Did You Know I Met Moses?

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I saw a joke on the ACW Facebook where three people were advertising their books, the first two stated proudly they’d thoroughly immersed themselves in their subject, experiencing everything first-hand before writing their books while the third person, who’d written a murder mystery, looked rather bemused. It made me chuckle but it got me thinking. Is writing more authentic if we, as writers, experience what we’re writing about? Should we stick to only what we know or can we simply learn everything from Google? I mean, it’s so easy now to research anything these days! Do writers even have a choice? Once writers get a name for themselves they can often be commissioned to write on subjects they know little about which they accept because they need to put bread on the table. I remember a good few years ago listening to a very talented author speaking about their books; meaty, cleverly written, very grown-up, knowledgeable books. This author was passionate about their subject. However, the

Little Women on the Socials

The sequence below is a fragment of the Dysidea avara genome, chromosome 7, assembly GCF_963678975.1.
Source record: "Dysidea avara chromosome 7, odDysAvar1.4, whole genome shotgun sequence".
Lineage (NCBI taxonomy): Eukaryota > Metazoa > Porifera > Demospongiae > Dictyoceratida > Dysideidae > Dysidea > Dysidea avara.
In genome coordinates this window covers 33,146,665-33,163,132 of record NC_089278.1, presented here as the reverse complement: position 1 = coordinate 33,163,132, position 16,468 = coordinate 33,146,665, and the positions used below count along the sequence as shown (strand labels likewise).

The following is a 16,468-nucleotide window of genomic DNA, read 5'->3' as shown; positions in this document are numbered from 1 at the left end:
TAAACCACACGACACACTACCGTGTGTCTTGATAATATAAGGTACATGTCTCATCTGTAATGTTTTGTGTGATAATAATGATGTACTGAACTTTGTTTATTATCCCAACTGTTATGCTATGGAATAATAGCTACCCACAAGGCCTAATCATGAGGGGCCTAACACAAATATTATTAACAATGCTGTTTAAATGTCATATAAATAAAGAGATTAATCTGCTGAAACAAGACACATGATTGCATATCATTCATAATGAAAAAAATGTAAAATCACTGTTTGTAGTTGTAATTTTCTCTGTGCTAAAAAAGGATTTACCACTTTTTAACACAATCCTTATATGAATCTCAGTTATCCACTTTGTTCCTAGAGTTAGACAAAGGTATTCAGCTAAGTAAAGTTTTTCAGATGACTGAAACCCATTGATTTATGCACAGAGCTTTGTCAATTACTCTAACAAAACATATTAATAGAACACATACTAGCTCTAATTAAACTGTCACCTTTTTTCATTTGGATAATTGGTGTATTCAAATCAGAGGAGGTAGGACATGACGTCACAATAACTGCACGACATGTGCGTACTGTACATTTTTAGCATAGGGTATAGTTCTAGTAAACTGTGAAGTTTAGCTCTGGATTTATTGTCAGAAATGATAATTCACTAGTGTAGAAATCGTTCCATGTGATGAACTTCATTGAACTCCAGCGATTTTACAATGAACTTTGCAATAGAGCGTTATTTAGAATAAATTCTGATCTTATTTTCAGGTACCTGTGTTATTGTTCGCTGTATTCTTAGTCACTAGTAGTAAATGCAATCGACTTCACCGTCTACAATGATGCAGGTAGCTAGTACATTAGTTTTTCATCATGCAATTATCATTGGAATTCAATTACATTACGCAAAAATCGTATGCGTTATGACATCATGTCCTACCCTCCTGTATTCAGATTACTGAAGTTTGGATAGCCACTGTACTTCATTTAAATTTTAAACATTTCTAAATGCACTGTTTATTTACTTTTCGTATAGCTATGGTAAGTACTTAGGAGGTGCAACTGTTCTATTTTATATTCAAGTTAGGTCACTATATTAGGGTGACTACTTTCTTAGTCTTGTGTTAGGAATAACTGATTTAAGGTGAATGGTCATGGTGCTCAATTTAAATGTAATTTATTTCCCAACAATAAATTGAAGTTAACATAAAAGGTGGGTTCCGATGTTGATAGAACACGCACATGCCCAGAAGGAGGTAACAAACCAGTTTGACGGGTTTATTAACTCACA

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  The other day, up to my eyes in a pile of freelance work and rapidly running out of adjectives, I gazed out of the window at the shouting yellow of the forsythia bush, rampant against the intense blue spring sky. My mind wandered, often a good thing. How, I wondered, would Mrs March, matriarch of her family in “Little Women”, handle social media? How would she cope with her rich neighbours, Mrs Gardiner and Mrs Moffat and their constant posts? However tired she is from a day working at the rooms and helping out the poor Hummels, Mrs March always finds time to write in her journal before she says her prayers and retires for the night. Let us peer over her shoulder and read a few entries, before she takes her nightly rest. 24th December 1861 Another hard day getting all the boxes ready to go. I did not come home for dinner and was tired and hungry when I returned at six. The girls were a little out of sorts, I thought, but we read dear Father’s letter and I remained cheerful as he wo